NHL Playoffs 2011: 5 Keys to Victory for San Jose Sharks in Game 2 vs. Red Wings
The San Jose Sharks head into the pivotal Game 2 showdown against the Detroit Red Wings with a golden chance to put Detroit behind the eight ball. Benn Ferriero’s overtime goal at 7:03 gave the Sharks another rare Game 1 win, and now gives San Jose the upper hand.
With experts, fans and pundits alike remarking at how rested the revenge-minded Red Wings were, the first period didn’t look like a Detroit team hungry for redemption. The talk was that this year is different, this team was different and they would exact revenge against a slow-starting Sharks team with issues at home.
Instead the Sharks took the play to the Red Wings, and dominated the Detroit depth through several long stretches.
As we discussed in our San Jose-Detroit preview, any “rust” factor doesn’t figure to last past the first game. Detroit has leadership to spare, so the Sharks must ward against any type of letdown early to prevent the Wings from starting quickly.
Here are five crucial keys to taking a 2-0 lead back to Joe Louis Arena, and recording win six of 16.
San Jose had been flat-out horrible in the first period entering Game 1, and its renewed focus to playing from their zone outward, paid off.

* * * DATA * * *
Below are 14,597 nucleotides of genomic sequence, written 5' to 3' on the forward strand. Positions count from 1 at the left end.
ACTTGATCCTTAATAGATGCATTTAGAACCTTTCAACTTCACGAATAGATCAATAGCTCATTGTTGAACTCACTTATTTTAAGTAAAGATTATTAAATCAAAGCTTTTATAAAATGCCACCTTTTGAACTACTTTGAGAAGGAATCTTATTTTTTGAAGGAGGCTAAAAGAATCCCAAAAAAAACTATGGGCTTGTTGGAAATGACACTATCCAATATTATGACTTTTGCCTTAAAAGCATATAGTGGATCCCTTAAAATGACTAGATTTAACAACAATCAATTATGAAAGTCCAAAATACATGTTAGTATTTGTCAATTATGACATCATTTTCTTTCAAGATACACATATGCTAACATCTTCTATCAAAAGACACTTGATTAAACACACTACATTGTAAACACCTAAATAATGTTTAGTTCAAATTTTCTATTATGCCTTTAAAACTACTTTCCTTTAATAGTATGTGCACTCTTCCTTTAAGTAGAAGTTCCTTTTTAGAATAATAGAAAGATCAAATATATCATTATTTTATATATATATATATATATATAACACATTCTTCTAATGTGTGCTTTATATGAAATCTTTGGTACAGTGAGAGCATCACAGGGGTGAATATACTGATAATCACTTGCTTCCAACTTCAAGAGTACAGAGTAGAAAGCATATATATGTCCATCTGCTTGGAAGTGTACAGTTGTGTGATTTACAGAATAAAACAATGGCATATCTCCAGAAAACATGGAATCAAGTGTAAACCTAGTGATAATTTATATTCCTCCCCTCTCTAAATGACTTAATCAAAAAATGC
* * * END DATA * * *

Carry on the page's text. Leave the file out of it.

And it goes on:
Holding the Red Wings to just eight shots in the first period, the Sharks did a solid job taking care of rebounds and protecting the high-percentage shooting areas.
Despite losing 10-of-15 faceoffs in the first period, the Sharks managed to limit the Detroit chances and gave Niemi the support he hadn’t seen in the early going against LA.
Dan Boyle had a great game to kick off this series, and he looked in fine form while playing against some of the most dangerous skaters in the NHL. Consistent in his own zone, breaking up Detroit chances and winning more than his fair share of battles against the Detroit top line, Boiler looks like he's back.
Ian White continues to impress, logging 22 minutes and giving the Sharks some much-needed movement from the blue line. He had some ugly double shifts in the first half of the third period though, and got caught during some sustained Detroit surges.
Although Niemi was not heavily tested, he made the key saves to get the Sharks through some defensive zone errors as he's done all year.
Getting off on the right foot against Detroit in Game 1 was crucial to Antti, after a subpar showing against LA.
Putting up 24 saves in the win, Niemi will most certainly have his chance to shine against the Red Wings in Game 2. Despite enjoying stronger support from the team in front of him, the Sharks still committed 11 defensive zone turnovers and must tighten up in their own zone.
Jimmy Howard was surprisingly good against the Sharks in Game 1, after San Jose rang up 12 goals in three games against him this year.
San Jose excelled at pushing play back into the Detroit zone, especially in the dominant second period.
While Howard came up with some huge saves, his save total is a tad overblown through some poor San Jose shot selection. Still though, the game could have easily been out of reach if not for the efforts of the Red Wings netminder.
Howard was superhuman in Game 1, but if the Sharks can continue to apply the kind of pressure they did he’ll be hard-pressed to keep it up.
Keep Up the Forecheck